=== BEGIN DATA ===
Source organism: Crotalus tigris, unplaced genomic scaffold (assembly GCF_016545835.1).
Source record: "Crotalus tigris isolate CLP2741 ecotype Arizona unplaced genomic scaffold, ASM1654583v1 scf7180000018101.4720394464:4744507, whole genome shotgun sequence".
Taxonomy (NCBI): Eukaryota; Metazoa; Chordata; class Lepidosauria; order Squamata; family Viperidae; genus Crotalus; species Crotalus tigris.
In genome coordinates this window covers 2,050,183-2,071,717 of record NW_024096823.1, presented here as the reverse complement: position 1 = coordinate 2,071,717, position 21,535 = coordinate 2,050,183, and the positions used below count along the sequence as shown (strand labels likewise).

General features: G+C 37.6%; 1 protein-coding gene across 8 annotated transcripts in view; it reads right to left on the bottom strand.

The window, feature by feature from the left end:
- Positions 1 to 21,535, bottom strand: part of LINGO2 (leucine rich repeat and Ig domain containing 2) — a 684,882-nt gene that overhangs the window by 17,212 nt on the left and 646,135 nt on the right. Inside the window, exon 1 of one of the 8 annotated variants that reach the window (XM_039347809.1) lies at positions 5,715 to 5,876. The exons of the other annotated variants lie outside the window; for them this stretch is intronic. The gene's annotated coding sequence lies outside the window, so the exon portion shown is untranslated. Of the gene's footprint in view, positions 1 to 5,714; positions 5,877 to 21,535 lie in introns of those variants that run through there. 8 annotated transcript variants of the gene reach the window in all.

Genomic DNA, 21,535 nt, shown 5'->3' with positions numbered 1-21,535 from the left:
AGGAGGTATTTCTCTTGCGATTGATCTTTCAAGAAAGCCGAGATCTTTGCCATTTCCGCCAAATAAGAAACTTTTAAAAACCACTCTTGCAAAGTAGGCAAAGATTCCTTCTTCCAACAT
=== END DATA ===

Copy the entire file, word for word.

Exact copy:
Source organism: Crotalus tigris, unplaced genomic scaffold (assembly GCF_016545835.1).
Source record: "Crotalus tigris isolate CLP2741 ecotype Arizona unplaced genomic scaffold, ASM1654583v1 scf7180000018101.4720394464:4744507, whole genome shotgun sequence".
Taxonomy (NCBI): Eukaryota; Metazoa; Chordata; class Lepidosauria; order Squamata; family Viperidae; genus Crotalus; species Crotalus tigris.
In genome coordinates this window covers 2,050,183-2,071,717 of record NW_024096823.1, presented here as the reverse complement: position 1 = coordinate 2,071,717, position 21,535 = coordinate 2,050,183, and the positions used below count along the sequence as shown (strand labels likewise).

General features: G+C 37.6%; 1 protein-coding gene across 8 annotated transcripts in view; it reads right to left on the bottom strand.

The window, feature by feature from the left end:
- Positions 1 to 21,535, bottom strand: part of LINGO2 (leucine rich repeat and Ig domain containing 2) — a 684,882-nt gene that overhangs the window by 17,212 nt on the left and 646,135 nt on the right. Inside the window, exon 1 of one of the 8 annotated variants that reach the window (XM_039347809.1) lies at positions 5,715 to 5,876. The exons of the other annotated variants lie outside the window; for them this stretch is intronic. The gene's annotated coding sequence lies outside the window, so the exon portion shown is untranslated. Of the gene's footprint in view, positions 1 to 5,714; positions 5,877 to 21,535 lie in introns of those variants that run through there. 8 annotated transcript variants of the gene reach the window in all.

Genomic DNA, 21,535 nt, shown 5'->3' with positions numbered 1-21,535 from the left:
AGGAGGTATTTCTCTTGCGATTGATCTTTCAAGAAAGCCGAGATCTTTGCCATTTCCGCCAAATAAGAAACTTTTAAAAACCACTCTTGCAAAGTAGGCAAAGATTCCTTCTTCCAACAT